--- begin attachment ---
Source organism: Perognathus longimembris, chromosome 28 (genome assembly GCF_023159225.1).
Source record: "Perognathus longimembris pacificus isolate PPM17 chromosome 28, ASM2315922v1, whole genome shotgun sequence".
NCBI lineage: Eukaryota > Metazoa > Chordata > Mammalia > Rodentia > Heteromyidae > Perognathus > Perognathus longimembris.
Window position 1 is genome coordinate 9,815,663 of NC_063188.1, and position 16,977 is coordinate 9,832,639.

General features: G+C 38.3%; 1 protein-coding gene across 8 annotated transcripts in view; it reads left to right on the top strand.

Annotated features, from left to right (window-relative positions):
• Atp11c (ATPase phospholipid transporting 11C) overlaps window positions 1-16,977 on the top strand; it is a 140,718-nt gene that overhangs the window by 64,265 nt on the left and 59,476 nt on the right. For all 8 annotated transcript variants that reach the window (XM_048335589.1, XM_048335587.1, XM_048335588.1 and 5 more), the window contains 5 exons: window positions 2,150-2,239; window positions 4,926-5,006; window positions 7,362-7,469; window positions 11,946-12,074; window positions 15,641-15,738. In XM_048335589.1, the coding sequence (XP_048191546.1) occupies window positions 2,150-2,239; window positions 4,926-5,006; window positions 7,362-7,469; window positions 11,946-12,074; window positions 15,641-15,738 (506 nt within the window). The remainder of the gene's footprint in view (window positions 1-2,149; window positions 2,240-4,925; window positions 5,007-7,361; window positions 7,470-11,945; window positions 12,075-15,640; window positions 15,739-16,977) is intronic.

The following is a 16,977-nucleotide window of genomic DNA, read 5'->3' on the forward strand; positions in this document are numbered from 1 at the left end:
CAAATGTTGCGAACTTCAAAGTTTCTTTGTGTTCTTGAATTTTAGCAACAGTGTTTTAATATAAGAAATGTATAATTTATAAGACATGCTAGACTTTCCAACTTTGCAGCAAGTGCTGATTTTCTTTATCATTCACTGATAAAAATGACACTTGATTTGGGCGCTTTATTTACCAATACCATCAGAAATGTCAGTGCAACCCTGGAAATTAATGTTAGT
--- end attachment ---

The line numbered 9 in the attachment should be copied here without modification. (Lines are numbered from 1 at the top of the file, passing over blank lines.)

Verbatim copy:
CAAATGTTGCGAACTTCAAAGTTTCTTTGTGTTCTTGAATTTTAGCAACAGTGTTTTAATATAAGAAATGTATAATTTATAAGACATGCTAGACTTTCCAACTTTGCAGCAAGTGCTGATTTTCTTTATCATTCACTGATAAAAATGACACTTGATTTGGGCGCTTTATTTACCAATACCATCAGAAATGTCAGTGCAACCCTGGAAATTAATGTTAGT